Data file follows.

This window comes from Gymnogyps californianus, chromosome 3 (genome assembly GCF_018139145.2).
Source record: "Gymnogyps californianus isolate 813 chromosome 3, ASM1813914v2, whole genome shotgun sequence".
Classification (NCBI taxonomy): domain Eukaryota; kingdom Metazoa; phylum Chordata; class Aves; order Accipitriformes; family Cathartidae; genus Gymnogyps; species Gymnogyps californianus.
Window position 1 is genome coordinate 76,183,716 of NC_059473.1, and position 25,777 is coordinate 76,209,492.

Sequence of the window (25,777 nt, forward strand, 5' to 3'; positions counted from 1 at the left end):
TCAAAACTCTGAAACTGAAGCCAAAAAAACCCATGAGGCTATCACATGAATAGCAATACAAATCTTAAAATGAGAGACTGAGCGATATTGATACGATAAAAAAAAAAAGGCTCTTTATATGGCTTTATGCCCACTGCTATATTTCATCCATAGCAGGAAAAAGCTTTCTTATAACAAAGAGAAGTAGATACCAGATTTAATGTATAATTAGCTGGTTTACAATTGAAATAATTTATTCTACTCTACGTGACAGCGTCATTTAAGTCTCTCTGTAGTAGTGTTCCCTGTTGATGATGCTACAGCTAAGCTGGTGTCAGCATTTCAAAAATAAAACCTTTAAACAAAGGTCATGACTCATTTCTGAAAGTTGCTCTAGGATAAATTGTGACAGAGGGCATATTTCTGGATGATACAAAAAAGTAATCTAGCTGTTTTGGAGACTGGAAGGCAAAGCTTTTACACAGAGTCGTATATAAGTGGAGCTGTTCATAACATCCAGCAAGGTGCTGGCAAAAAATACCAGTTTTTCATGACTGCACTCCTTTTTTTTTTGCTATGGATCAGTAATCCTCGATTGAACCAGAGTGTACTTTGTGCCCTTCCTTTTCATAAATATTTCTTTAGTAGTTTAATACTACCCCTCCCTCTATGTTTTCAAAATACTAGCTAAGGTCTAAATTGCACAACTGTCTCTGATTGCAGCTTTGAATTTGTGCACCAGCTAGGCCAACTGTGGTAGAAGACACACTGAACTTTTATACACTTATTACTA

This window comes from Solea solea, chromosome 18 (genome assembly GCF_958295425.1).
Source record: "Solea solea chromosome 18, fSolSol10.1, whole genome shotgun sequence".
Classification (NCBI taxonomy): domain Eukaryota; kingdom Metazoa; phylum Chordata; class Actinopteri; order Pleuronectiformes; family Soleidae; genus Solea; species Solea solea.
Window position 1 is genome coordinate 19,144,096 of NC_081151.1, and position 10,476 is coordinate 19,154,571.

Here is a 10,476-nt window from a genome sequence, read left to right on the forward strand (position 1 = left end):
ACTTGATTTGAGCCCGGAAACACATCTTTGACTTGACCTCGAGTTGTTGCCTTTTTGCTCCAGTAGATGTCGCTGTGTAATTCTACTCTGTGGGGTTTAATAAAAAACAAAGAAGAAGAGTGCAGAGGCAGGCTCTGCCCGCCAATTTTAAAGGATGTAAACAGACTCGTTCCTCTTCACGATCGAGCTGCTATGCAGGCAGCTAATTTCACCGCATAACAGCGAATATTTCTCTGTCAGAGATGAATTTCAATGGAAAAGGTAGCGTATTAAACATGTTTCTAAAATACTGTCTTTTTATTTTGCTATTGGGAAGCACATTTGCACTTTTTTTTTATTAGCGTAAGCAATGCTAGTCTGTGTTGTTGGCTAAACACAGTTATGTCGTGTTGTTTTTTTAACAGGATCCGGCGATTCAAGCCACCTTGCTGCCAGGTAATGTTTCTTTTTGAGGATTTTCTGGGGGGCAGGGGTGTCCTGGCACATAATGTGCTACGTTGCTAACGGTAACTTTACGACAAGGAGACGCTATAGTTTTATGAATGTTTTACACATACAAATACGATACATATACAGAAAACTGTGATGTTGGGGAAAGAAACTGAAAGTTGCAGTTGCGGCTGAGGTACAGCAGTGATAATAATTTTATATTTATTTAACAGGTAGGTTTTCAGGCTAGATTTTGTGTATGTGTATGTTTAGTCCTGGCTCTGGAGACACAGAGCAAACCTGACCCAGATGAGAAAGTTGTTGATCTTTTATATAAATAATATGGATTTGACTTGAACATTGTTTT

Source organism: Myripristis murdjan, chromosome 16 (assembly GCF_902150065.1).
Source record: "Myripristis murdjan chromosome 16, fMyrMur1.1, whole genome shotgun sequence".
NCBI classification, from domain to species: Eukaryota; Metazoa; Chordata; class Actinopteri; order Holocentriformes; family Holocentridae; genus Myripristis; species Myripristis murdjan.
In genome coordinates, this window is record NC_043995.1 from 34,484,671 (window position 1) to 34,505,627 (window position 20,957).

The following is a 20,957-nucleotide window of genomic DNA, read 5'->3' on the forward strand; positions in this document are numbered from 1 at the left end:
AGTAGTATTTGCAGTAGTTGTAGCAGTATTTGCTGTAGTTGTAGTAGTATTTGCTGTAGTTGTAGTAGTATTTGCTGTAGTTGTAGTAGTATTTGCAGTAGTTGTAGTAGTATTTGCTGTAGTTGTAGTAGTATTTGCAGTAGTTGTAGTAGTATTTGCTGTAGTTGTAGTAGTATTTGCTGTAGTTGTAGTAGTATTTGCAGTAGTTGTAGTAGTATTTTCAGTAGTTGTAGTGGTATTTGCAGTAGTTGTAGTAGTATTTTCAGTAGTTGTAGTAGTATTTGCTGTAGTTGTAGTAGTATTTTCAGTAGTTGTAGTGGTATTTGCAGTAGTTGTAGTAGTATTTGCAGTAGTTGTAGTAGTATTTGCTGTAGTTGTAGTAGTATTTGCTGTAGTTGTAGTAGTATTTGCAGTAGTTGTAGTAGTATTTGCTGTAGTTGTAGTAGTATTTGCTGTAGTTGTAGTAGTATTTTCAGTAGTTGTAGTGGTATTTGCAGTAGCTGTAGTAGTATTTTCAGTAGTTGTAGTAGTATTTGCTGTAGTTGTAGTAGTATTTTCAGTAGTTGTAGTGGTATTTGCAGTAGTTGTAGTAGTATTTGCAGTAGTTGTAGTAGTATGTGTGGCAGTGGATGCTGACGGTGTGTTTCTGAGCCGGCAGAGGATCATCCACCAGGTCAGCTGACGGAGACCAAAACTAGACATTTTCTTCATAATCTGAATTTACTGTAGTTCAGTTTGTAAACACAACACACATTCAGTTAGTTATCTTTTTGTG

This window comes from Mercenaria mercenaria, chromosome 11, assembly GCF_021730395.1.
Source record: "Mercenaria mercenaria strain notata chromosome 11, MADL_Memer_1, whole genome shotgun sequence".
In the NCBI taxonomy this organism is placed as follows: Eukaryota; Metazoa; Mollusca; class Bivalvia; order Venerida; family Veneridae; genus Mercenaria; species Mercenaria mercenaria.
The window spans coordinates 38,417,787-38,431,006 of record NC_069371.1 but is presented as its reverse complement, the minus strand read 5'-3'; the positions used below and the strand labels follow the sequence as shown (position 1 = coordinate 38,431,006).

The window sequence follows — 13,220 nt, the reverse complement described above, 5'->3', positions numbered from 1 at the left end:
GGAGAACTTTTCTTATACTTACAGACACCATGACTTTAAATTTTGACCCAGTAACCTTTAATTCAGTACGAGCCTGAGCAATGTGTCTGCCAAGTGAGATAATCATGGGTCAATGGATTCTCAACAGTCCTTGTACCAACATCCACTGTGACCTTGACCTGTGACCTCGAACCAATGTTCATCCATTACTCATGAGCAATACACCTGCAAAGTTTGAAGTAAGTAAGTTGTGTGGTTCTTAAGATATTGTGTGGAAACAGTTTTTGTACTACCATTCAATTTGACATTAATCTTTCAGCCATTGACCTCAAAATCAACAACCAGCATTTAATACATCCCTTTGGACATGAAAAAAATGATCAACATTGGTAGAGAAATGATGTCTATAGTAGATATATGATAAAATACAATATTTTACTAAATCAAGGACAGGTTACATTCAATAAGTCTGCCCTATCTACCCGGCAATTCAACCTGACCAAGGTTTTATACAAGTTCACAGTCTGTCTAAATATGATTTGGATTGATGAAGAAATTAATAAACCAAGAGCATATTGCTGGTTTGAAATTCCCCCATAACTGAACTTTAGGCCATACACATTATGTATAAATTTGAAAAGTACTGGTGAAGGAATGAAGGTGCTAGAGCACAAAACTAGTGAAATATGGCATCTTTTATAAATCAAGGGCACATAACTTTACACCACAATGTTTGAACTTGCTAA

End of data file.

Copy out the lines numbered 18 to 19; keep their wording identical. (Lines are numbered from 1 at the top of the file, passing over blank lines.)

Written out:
AGTAGTATTTGCAGTAGTTGTAGCAGTATTTGCTGTAGTTGTAGTAGTATTTGCTGTAGTTGTAGTAGTATTTGCTGTAGTTGTAGTAGTATTTGCAGTAGTTGTAGTAGTATTTGCTGTAGTTGTAGTAGTATTTGCAGTAGTTGTAGTAGTATTTGCTGTAGTTGTAGTAGTATTTGCTGTAGTTGTAGTAGTATTTGCAGTAGTTGTAGTAGTATTTTCAGTAGTTGTAGTGGTATTTGCAGTAGTTGTAGTAGTATTTTCAGTAGTTGTAGTAGTATTTGCTGTAGTTGTAGTAGTATTTTCAGTAGTTGTAGTGGTATTTGCAGTAGTTGTAGTAGTATTTGCAGTAGTTGTAGTAGTATTTGCTGTAGTTGTAGTAGTATTTGCTGTAGTTGTAGTAGTATTTGCAGTAGTTGTAGTAGTATTTGCTGTAGTTGTAGTAGTATTTGCTGTAGTTGTAGTAGTATTTTCAGTAGTTGTAGTGGTATTTGCAGTAGCTGTAGTAGTATTTTCAGTAGTTGTAGTAGTATTTGCTGTAGTTGTAGTAGTATTTTCAGTAGTTGTAGTGGTATTTGCAGTAGTTGTAGTAGTATTTGCAGTAGTTGTAGTAGTATGTGTGGCAGTGGATGCTGACGGTGTGTTTCTGAGCCGGCAGAGGATCATCCACCAGGTCAGCTGACGGAGACCAAAACTAGACATTTTCTTCATAATCTGAATTTACTGTAGTTCAGTTTGTAAACACAACACACATTCAGTTAGTTATCTTTTTGTG

This window comes from Mercenaria mercenaria, chromosome 11, assembly GCF_021730395.1.